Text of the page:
In order to console us in the midst of the combats, which so thickly beset our path, the Church, like a beacon shining amidst the darkness of this our earthly abode, shows us another seven, which is to succeed the one we are now preparing to pass through. After the Septuagesima of mourning, we shall have the bright Easter with its seven weeks of gladness, foreshadowing the happiness and bliss of heaven. After having fasted with our Jesus, and suffered with Him, the day will come when we shall rise together with Him, and our hearts shall follow Him to the highest heavens; and then after a brief interval, we shall feel the Holy Ghost descending upon us, with His seven Gifts. The celebration of all these wondrous joys will take us seven weeks, as the great liturgists observe in their interpretation of the rites of the Church. The seven joyous weeks from Easter to Pentecost will not be too long for the future glad mysteries, which, after all, will be but figures of a still gladder future, the future of eternity.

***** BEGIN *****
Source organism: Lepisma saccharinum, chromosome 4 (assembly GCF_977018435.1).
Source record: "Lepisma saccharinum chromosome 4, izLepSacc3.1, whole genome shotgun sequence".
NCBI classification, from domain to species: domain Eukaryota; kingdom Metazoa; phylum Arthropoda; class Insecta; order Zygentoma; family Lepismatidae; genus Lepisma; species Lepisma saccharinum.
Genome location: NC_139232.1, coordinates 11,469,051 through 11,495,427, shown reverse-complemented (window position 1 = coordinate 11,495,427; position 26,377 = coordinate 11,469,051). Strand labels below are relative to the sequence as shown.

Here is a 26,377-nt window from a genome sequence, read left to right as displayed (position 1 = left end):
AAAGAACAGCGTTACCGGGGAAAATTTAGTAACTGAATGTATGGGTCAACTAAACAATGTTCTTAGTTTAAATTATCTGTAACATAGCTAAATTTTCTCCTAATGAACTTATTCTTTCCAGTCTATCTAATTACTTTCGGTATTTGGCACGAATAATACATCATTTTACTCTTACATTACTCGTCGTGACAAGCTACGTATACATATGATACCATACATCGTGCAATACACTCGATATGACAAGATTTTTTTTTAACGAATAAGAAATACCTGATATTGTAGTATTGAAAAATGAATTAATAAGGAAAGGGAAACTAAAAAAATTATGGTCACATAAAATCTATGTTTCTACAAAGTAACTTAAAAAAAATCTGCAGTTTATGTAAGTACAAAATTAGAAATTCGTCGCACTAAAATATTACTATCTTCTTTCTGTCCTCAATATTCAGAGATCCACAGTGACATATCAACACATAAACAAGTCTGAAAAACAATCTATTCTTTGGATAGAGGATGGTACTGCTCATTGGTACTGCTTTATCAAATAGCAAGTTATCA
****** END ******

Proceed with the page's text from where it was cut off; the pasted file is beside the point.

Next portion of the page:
Having heard these sweet whisperings of hope, let us now bravely face the realities brought before us by our dear mother the Church. We are sojourners upon this earth; we are exiles and captives in Babylon, that city which plots our ruin. If we love our country, if we long to return to it, we must be proof against the lying allurements of this strange land, and refuse the cup she proffers us, and with which she maddens so many of our fellow captives. She invites us to join in her feasts and her songs; but we must unstring our harps, and hang them on the willows that grow on her river’s bank, till the signal be given for our return to Jerusalem. She will ask us to sing to her the melodies of our dear Sion: but how shall we, who are so far from home, have heart to ‘sing the song of the Lord in a strange land’? No, there must be no sign that we are content to be in bondage, or we shall deserve to be slaves forever.